This is a continuation of my report on the experience of launching a second novel. If you missed the first part, no worries! You can read it here. To recap:
Everyone loves a debut. A new star bursts on the scene, with a world of possibilities still ahead. A friend publishes her first book and has her dream come true. The second book? Not so much.
I’d heard about the “sophomore slump”—the letdown and lack of media interest in a second novel. I’d also heard that a second book is easier because the process isn’t so unknown; experience can bring clarity, confidence, and manageable emotions.
Both descriptions of the sophomore novel made sense to me. Since I was about to launch my own second book, I was curious to know what others had to say—writers who had “gone before me” and could reflect back on what it was like. I reached out to authors I knew whose second books had come out fairly recently and asked three questions:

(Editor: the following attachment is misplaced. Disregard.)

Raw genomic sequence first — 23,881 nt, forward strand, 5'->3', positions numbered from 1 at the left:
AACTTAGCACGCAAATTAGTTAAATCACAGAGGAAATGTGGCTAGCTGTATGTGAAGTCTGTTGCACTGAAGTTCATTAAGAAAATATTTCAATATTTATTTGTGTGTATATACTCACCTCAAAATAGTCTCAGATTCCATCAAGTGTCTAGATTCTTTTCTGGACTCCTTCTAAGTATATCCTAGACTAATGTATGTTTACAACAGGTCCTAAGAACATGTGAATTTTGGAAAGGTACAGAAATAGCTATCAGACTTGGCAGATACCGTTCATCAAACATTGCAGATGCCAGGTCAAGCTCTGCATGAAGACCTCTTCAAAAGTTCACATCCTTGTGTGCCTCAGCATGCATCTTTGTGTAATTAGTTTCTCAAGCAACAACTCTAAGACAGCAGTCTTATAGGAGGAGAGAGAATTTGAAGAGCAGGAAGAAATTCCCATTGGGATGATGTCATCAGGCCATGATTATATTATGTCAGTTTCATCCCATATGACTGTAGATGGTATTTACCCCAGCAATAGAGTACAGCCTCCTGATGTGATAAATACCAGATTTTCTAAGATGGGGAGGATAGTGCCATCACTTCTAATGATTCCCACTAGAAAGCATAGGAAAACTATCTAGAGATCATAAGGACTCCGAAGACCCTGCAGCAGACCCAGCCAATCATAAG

- How was the second book different for you, externally? That is, did you approach it differently in terms of promotion, strategy, finances, and so on?
- How was it different for you, internally? That is, were there differences in your expectations, attitude, emotions, personal experience?
- Were there ways in which the two experiences were similar?
I ended up talking with twenty people, representing a wide spectrum of publishing paths. Because I collected so much data, it made sense to share it over two posts. Last month’s post focused on the first question—how the authors’ external choices and experiences differed in the second book—that is, how they focused their time and spent their money, what they did themselves and what they outsourced.
Today’s post focuses on the second question—what it felt like, internally. Here is what these twenty people had to say about what it was like the second time around: differences in self-confidence, self-care, expectations, fear of disappointment, and other aspects of the emotional experience. [Read more…]